Dubrovnik: 'War for Peace'
Prepared by Branko Vojicic
Even fifteen years after the months\\\' long siege of
Dubrovnik, Serbia would not accept the truth that Serbian troops,
particularly the former YPA, have had anything to do with it. The scope
of Dubrovnik\\\'s destruction is still taken with reserve, while many
voice their suspicion that this was all about a "Croatian complot" the
purpose of which was to have Croatia recognized as an independent state.
This is why this book is primarily aimed at Serbian and Montenegrin
readerships. A reader will find within its covers a compilation of
articles and original documents - about preparations for the war and the
war, and not only the bombardment of Dubrovnik, but also the war wagged
in entire Croatia - prepared by Branko Vojicic, journalist from
While destruction of Dubrovnik was in full swing, on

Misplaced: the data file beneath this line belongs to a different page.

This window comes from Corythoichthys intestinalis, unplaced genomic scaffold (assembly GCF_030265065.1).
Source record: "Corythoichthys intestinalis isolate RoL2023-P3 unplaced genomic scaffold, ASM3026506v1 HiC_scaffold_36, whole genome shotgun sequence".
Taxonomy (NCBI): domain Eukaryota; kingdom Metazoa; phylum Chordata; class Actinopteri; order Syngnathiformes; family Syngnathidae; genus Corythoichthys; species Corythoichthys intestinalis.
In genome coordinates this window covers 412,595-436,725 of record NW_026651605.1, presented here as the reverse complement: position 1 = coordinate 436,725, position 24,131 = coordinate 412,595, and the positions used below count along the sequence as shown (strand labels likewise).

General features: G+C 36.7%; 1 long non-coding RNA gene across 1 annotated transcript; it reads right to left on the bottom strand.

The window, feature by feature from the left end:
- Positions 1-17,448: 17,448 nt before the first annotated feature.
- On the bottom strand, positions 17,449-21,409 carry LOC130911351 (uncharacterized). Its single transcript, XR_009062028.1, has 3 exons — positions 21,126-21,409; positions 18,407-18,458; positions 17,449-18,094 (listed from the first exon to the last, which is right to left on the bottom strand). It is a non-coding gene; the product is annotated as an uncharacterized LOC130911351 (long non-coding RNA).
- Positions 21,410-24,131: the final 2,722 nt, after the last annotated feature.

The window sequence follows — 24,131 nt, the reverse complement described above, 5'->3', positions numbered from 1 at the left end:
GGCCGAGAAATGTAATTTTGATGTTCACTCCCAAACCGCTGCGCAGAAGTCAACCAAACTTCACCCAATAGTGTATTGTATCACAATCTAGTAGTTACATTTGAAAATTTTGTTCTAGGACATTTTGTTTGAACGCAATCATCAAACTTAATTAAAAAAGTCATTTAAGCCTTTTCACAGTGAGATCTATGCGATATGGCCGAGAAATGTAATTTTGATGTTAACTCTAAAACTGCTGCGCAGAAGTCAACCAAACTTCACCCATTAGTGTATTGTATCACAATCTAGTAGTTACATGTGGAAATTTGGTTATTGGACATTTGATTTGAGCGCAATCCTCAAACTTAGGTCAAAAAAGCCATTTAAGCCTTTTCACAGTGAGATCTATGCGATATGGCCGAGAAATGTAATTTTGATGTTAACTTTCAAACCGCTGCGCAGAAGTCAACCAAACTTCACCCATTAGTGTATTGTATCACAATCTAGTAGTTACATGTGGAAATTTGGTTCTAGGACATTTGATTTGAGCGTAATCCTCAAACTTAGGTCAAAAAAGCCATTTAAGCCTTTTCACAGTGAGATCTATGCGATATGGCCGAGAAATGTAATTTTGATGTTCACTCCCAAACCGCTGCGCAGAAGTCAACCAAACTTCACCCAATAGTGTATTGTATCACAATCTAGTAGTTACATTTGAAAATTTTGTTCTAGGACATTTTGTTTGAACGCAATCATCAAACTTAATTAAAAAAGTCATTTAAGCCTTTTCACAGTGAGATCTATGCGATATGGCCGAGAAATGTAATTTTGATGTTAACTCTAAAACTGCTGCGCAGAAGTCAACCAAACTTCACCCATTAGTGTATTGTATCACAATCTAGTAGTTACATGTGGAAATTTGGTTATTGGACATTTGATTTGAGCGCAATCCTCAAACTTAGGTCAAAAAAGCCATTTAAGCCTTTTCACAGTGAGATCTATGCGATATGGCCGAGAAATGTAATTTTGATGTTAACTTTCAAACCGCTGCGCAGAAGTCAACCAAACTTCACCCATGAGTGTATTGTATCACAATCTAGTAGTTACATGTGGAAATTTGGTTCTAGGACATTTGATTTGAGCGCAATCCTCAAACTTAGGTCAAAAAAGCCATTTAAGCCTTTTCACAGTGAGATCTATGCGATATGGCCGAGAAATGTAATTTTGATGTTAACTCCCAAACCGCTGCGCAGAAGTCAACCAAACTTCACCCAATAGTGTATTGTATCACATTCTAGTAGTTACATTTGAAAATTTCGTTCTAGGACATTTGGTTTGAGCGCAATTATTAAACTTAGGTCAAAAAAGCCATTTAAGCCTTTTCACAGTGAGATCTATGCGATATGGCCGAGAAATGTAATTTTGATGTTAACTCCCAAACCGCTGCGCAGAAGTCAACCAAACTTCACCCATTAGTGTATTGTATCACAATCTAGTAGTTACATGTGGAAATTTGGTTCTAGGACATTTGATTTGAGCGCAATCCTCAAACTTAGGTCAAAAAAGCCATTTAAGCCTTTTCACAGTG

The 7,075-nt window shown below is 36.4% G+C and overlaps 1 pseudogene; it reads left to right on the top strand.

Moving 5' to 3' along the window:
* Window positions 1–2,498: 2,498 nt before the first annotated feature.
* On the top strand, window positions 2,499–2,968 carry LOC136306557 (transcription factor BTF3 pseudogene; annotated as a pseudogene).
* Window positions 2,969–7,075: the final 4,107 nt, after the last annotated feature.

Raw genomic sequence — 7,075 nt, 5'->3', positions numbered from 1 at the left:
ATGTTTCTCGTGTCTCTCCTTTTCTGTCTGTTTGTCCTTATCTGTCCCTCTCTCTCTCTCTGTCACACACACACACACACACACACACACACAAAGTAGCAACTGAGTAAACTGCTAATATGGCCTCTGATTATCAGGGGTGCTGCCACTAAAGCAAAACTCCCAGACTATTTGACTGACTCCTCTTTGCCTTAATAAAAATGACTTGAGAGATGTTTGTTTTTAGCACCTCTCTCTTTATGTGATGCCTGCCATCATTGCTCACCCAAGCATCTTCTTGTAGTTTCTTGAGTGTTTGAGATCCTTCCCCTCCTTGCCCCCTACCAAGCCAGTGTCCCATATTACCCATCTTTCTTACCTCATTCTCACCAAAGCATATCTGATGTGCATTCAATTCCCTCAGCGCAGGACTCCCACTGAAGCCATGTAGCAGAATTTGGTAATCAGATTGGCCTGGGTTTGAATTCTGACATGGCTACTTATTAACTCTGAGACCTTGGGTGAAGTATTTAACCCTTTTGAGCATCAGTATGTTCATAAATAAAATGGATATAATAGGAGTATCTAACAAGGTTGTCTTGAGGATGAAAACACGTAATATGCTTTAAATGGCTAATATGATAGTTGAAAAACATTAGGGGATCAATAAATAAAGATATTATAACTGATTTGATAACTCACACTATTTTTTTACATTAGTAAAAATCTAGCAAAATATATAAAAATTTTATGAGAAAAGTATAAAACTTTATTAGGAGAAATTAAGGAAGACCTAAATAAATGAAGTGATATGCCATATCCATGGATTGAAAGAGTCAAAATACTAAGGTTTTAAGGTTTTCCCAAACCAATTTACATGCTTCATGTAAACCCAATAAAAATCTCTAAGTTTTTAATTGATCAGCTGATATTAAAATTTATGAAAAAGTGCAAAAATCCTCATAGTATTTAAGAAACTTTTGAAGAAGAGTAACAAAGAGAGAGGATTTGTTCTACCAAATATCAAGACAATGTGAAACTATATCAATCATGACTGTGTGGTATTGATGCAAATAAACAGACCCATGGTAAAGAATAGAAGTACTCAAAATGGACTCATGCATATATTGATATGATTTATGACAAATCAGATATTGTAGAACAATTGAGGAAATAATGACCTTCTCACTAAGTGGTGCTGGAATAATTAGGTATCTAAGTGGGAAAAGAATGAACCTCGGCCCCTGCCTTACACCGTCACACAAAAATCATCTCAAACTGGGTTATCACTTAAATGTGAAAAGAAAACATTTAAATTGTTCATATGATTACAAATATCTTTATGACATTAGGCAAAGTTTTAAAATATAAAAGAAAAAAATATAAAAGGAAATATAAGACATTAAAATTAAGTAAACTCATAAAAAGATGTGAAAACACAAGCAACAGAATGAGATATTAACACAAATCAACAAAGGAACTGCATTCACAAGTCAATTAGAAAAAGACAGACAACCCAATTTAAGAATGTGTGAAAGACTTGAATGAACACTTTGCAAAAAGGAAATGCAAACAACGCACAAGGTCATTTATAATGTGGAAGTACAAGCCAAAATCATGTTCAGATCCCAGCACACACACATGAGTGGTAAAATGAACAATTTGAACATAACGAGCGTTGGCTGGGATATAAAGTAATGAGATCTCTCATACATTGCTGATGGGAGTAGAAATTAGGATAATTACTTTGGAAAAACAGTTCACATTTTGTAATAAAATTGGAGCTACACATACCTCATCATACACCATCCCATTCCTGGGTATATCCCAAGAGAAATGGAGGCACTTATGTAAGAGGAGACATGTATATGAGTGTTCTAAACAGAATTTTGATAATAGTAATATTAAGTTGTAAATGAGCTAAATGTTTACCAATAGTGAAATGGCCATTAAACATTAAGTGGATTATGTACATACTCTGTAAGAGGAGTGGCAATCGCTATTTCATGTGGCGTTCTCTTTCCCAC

October 1, 1991, Dobrica Cosic wrote down in his diary that Milorad
Vucelic /then director of the Radio and Television of Serbia/ had called
him in, exhilarated, to say he would "have a cup of coffee at Stradun,
in Dubrovnik, today or tomorrow at the latest." "Milorad is delighted.
He is excited and elated by Montenegrin courage," writes Cosic. Others
like Ljubomir Tadic, philosopher, aware of destruction, warn, "From the
very beginning I've strongly opposed occupation of Croatian towns. What
they are doing in Dubrovnik and around the town is as stupid as it can
be. However, one must admit that propaganda effect of destroyed towns is
impressive. But what about Serbian villages that are also destroyed - as
if nobody cares about them. One cannot turn a blind eye to this
destruction. For instance, what about the village of Mirkovci that
symbolizes the entire destruction? No one has raised voice against
destruction of Mirkovci."
The book was published as a part of a larger project,
"Coming To Grips with Serbia's Prevalent Ideological Matrix," thanks to
the support provided by the Federal Republic of Germany within the
framework of the Stability Pact for South-Eastern Europe.
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